Bankruptcy Order Could Shield GM from Ignition Switch Claims

By Linda Sandler and Patrick G. Lee | March 20, 2014

  • March 20, 2014 at 2:04 pm
    CSP says:
    Like or Dislike:
    Thumb up 3
    Thumb down 0

    If memory serves me correctly, the bankruptcy protected GM from having to repair the defective rear suspension on the Impala a number of years ago also.

  • March 20, 2014 at 2:45 pm
    David says:
    Like or Dislike:
    Thumb up 1
    Thumb down 0

    Another reason our government should not own private companies.

  • March 20, 2014 at 2:47 pm
    Original Bob says:
    Like or Dislike:
    Thumb up 2
    Thumb down 2

    Didn’t the tax payers own GM from 2009?

  • March 20, 2014 at 3:24 pm
    Bob Trotta says:
    Like or Dislike:
    Thumb up 2
    Thumb down 2

    IF GM doesn’t step up to the plate and RESOLVE every case affected by this defect, whether it’s PRE bankruptcy OR POST bankruptcy, NO ONE will EVER trust GM to do what is right ever again! I think the death knell will be sounding AGAIN with NO help from Obama!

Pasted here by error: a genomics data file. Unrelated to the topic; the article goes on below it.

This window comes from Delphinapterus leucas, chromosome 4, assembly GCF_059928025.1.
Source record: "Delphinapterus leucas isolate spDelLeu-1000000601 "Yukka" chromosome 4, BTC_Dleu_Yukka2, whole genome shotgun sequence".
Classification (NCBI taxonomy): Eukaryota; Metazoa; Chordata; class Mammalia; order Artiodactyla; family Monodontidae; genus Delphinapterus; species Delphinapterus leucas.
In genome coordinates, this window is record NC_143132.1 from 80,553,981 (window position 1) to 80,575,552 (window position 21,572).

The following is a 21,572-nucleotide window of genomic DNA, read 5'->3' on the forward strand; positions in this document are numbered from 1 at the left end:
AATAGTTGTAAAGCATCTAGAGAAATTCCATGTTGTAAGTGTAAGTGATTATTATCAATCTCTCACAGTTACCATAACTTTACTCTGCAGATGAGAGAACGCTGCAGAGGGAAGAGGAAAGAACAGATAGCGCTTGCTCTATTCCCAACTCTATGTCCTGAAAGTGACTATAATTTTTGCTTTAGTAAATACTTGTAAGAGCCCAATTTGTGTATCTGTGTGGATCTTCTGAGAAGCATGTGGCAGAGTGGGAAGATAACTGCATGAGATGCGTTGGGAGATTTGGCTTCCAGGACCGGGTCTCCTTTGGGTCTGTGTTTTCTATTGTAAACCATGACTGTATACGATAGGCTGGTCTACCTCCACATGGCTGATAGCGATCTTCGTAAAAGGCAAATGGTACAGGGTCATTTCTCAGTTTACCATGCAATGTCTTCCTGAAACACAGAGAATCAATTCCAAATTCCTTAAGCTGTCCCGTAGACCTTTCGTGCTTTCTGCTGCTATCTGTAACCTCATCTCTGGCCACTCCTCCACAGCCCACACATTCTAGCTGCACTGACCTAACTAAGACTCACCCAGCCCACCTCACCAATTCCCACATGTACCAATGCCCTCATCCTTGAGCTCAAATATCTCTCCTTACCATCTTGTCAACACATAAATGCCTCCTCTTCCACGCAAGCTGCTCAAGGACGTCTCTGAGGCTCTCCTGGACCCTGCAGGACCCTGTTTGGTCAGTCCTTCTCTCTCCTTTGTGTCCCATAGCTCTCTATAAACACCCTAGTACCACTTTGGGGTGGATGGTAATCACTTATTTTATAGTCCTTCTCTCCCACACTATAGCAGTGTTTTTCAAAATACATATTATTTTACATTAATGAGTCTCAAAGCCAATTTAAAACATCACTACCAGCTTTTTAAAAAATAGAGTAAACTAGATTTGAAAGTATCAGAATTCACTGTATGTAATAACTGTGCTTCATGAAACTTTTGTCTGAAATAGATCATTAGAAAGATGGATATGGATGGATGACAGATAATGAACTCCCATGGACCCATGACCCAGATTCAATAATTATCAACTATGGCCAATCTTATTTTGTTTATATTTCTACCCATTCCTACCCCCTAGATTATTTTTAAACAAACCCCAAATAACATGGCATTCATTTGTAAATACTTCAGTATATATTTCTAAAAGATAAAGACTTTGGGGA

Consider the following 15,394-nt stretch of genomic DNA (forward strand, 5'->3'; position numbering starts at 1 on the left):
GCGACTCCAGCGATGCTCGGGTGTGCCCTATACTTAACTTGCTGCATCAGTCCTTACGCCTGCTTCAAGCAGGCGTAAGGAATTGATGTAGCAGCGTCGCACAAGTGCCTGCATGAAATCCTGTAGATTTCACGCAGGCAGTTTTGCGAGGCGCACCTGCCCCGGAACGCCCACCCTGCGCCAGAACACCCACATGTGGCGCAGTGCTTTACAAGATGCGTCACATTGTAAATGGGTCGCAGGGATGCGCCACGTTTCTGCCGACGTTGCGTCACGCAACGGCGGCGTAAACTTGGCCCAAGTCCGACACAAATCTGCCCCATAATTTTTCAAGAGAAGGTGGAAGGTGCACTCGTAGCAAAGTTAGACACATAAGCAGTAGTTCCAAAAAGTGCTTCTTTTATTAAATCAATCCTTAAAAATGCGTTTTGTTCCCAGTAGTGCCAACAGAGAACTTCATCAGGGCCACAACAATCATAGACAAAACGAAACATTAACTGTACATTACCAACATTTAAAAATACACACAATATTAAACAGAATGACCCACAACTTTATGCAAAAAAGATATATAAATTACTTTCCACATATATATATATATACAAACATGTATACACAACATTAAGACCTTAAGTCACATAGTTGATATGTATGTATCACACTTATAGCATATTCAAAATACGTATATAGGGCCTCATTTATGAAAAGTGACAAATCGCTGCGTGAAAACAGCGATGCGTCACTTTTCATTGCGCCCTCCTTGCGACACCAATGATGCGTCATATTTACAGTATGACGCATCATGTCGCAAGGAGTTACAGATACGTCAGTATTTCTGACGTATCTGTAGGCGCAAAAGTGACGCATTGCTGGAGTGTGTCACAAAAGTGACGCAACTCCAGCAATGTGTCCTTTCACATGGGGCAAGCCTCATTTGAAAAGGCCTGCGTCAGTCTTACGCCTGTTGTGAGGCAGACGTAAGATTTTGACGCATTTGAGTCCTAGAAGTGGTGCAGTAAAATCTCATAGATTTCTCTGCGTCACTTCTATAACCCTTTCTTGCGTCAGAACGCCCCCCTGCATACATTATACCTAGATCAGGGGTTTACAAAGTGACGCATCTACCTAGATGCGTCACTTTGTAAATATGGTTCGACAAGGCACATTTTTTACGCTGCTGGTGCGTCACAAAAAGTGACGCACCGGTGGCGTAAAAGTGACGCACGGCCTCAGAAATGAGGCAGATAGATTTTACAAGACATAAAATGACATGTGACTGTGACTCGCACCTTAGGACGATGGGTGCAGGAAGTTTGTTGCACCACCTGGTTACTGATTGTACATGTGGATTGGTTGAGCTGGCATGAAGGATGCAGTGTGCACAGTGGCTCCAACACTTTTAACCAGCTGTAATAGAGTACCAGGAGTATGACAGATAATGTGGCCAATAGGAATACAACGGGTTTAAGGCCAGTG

• March 20, 2014 at 3:59 pm
      DESi says:
      Like or Dislike:
      Thumb up 4
      Thumb down 0

      To Bob – - Seems to me the same thing was said of Ford in the mid-80′s and Toyota seems to be faring pretty well right now after taking a big hit for their “unintended acceleration” issues. Not sure that sounding the death knell for GM is really the path to take right now. Might actually be time to watch the stock as it drops temporarily and invest when it has hit bottom. They (automakers) seem to be able to recover over time.

  • March 23, 2014 at 9:02 pm
    dabear666 says:
    Like or Dislike:
    Thumb up 6
    Thumb down 0

    Even if the stay in litigation ordered by the bankruptcy court seems unfair; it seems that the order protecting GM from claims needs to stay in place if we are to try and return to having a “rule of law”. I was not a fan of the way this bankruptcy was handled at the time and believe a case can be made that GM did not fully disclose its potential liabilities to the court—but doubt that would have made any difference in how the litigation was handled or resolved.



Add a Comment

Your email address will not be published. Required fields are marked *

*

More News
More News Features